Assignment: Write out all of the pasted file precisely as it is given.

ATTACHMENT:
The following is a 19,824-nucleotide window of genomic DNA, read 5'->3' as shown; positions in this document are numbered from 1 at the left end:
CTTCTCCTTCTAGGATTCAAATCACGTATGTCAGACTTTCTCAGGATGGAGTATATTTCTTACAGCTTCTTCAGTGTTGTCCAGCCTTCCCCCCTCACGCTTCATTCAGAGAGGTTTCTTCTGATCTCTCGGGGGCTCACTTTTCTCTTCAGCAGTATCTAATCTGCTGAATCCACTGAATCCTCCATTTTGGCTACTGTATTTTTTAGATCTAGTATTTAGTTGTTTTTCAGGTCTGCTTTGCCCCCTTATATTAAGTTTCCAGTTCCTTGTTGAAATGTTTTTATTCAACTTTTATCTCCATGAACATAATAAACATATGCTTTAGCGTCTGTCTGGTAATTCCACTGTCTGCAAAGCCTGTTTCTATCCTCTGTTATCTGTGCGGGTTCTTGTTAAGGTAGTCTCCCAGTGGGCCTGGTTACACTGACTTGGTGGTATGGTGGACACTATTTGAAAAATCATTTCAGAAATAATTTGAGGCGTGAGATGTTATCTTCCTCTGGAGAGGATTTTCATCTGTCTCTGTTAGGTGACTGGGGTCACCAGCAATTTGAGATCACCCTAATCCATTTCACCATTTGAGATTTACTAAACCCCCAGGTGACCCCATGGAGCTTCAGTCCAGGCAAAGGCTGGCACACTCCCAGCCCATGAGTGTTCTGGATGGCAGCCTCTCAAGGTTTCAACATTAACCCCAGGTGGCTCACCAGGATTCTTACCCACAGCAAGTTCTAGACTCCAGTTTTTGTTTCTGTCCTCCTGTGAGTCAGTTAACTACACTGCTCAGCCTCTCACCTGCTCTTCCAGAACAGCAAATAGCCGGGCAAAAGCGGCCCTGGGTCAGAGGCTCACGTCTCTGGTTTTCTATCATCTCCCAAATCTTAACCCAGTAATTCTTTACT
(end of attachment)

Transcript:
The following is a 19,824-nucleotide window of genomic DNA, read 5'->3' as shown; positions in this document are numbered from 1 at the left end:
CTTCTCCTTCTAGGATTCAAATCACGTATGTCAGACTTTCTCAGGATGGAGTATATTTCTTACAGCTTCTTCAGTGTTGTCCAGCCTTCCCCCCTCACGCTTCATTCAGAGAGGTTTCTTCTGATCTCTCGGGGGCTCACTTTTCTCTTCAGCAGTATCTAATCTGCTGAATCCACTGAATCCTCCATTTTGGCTACTGTATTTTTTAGATCTAGTATTTAGTTGTTTTTCAGGTCTGCTTTGCCCCCTTATATTAAGTTTCCAGTTCCTTGTTGAAATGTTTTTATTCAACTTTTATCTCCATGAACATAATAAACATATGCTTTAGCGTCTGTCTGGTAATTCCACTGTCTGCAAAGCCTGTTTCTATCCTCTGTTATCTGTGCGGGTTCTTGTTAAGGTAGTCTCCCAGTGGGCCTGGTTACACTGACTTGGTGGTATGGTGGACACTATTTGAAAAATCATTTCAGAAATAATTTGAGGCGTGAGATGTTATCTTCCTCTGGAGAGGATTTTCATCTGTCTCTGTTAGGTGACTGGGGTCACCAGCAATTTGAGATCACCCTAATCCATTTCACCATTTGAGATTTACTAAACCCCCAGGTGACCCCATGGAGCTTCAGTCCAGGCAAAGGCTGGCACACTCCCAGCCCATGAGTGTTCTGGATGGCAGCCTCTCAAGGTTTCAACATTAACCCCAGGTGGCTCACCAGGATTCTTACCCACAGCAAGTTCTAGACTCCAGTTTTTGTTTCTGTCCTCCTGTGAGTCAGTTAACTACACTGCTCAGCCTCTCACCTGCTCTTCCAGAACAGCAAATAGCCGGGCAAAAGCGGCCCTGGGTCAGAGGCTCACGTCTCTGGTTTTCTATCATCTCCCAAATCTTAACCCAGTAATTCTTTACT